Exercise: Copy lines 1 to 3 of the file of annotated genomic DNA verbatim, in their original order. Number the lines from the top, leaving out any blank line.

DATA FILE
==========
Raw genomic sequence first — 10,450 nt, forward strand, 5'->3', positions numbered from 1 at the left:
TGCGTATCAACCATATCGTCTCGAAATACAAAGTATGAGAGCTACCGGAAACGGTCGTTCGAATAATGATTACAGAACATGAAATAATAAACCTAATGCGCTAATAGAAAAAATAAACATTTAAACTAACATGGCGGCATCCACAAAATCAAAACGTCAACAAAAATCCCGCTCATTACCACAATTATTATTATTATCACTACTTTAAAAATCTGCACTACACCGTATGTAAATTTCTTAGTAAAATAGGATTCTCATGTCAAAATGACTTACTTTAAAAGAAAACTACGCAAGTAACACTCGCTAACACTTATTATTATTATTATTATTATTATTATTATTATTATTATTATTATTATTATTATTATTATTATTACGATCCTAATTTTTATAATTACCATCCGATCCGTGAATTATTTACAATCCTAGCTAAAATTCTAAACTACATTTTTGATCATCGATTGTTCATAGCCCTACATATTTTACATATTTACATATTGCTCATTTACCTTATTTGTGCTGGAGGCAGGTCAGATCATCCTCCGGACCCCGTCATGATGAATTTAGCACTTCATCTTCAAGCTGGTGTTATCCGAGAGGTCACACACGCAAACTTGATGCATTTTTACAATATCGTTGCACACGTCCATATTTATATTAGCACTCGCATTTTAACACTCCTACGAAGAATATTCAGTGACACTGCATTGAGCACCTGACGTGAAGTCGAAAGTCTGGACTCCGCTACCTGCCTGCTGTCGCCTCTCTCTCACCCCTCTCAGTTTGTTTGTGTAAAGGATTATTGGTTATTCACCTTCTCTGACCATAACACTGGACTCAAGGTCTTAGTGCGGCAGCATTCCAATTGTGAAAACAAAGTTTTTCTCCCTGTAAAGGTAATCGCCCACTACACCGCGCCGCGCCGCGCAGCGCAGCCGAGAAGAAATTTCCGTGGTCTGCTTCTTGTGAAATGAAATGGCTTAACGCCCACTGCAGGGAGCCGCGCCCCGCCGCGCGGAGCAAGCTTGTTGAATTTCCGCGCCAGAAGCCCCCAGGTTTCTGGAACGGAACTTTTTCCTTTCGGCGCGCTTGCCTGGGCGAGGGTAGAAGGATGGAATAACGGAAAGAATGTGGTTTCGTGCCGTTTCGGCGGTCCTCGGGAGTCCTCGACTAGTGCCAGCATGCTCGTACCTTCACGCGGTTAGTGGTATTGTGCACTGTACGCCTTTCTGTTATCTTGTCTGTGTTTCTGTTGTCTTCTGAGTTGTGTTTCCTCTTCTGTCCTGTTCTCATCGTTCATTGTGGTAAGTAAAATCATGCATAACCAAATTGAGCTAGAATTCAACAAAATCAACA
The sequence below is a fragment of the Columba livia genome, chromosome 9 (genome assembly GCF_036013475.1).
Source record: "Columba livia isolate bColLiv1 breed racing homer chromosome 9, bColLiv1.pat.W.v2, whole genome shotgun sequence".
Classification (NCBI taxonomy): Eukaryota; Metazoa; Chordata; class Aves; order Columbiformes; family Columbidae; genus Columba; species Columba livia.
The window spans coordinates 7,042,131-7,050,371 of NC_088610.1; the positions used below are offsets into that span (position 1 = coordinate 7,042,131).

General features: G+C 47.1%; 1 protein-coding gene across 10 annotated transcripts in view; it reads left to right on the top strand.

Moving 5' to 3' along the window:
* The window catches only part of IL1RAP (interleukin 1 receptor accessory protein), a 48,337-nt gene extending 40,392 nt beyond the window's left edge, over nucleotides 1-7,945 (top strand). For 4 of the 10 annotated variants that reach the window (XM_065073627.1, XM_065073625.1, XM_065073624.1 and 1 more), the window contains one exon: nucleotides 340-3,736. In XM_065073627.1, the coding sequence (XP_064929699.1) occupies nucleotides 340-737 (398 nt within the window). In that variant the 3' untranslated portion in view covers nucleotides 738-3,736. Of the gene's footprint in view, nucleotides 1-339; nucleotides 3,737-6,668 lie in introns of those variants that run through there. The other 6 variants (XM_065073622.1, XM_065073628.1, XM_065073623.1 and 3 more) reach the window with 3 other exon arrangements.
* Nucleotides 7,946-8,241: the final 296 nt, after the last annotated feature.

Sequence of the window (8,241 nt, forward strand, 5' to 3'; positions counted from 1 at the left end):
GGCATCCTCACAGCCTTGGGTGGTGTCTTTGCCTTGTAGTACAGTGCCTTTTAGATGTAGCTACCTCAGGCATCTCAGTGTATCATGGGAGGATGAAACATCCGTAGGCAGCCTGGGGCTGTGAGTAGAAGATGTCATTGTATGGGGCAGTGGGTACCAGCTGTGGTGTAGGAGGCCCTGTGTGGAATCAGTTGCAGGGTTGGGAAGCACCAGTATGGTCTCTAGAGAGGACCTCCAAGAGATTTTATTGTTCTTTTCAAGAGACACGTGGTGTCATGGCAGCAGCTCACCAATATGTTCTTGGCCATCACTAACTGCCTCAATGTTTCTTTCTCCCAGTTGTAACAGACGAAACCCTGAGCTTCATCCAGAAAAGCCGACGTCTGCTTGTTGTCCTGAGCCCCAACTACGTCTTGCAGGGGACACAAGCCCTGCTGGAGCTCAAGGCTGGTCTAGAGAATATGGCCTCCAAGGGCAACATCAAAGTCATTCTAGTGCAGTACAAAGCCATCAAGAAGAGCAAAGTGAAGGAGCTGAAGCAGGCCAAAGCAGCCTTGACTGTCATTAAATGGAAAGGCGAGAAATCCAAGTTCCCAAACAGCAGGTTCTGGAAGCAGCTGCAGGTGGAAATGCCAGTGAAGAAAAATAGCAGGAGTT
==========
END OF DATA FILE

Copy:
Raw genomic sequence first — 10,450 nt, forward strand, 5'->3', positions numbered from 1 at the left:
TGCGTATCAACCATATCGTCTCGAAATACAAAGTATGAGAGCTACCGGAAACGGTCGTTCGAATAATGATTACAGAACATGAAATAATAAACCTAATGCGCTAATAGAAAAAATAAACATTTAAACTAACATGGCGGCATCCACAAAATCAAAACGTCAACAAAAATCCCGCTCATTACCACAATTATTATTATTATCACTACTTTAAAAATCTGCACTACACCGTATGTAAATTTCTTAGTAAAATAGGATTCTCATGTCAAAATGACTTACTTTAAAAGAAAACTACGCAAGTAACACTCGCTAACACTTATTATTATTATTATTATTATTATTATTATTATTATTATTATTATTATTATTATTATTATTATTACGATCCTAATTTTTATAATTACCATCCGATCCGTGAATTATTTACAATCCTAGCTAAAATTCTAAACTACATTTTTGATCATCGATTGTTCATAGCCCTACATATTTTACATATTTACATATTGCTCATTTACCTTATTTGTGCTGGAGGCAGGTCAGATCATCCTCCGGACCCCGTCATGATGAATTTAGCACTTCATCTTCAAGCTGGTGTTATCCGAGAGGTCACACACGCAAACTTGATGCATTTTTACAATATCGTTGCACACGTCCATATTTATATTAGCACTCGCATTTTAACACTCCTACGAAGAATATTCAGTGACACTGCATTGAGCACCTGACGTGAAGTCGAAAGTCTGGACTCCGCTACCTGCCTGCTGTCGCCTCTCTCTCACCCCTCTCAGTTTGTTTGTGTAAAGGATTATTGGTTATTCACCTTCTCTGACCATAACACTGGACTCAAGGTCTTAGTGCGGCAGCATTCCAATTGTGAAAACAAAGTTTTTCTCCCTGTAAAGGTAATCGCCCACTACACCGCGCCGCGCCGCGCAGCGCAGCCGAGAAGAAATTTCCGTGGTCTGCTTCTTGTGAAATGAAATGGCTTAACGCCCACTGCAGGGAGCCGCGCCCCGCCGCGCGGAGCAAGCTTGTTGAATTTCCGCGCCAGAAGCCCCCAGGTTTCTGGAACGGAACTTTTTCCTTTCGGCGCGCTTGCCTGGGCGAGGGTAGAAGGATGGAATAACGGAAAGAATGTGGTTTCGTGCCGTTTCGGCGGTCCTCGGGAGTCCTCGACTAGTGCCAGCATGCTCGTACCTTCACGCGGTTAGTGGTATTGTGCACTGTACGCCTTTCTGTTATCTTGTCTGTGTTTCTGTTGTCTTCTGAGTTGTGTTTCCTCTTCTGTCCTGTTCTCATCGTTCATTGTGGTAAGTAAAATCATGCATAACCAAATTGAGCTAGAATTCAACAAAATCAACA
The sequence below is a fragment of the Columba livia genome, chromosome 9 (genome assembly GCF_036013475.1).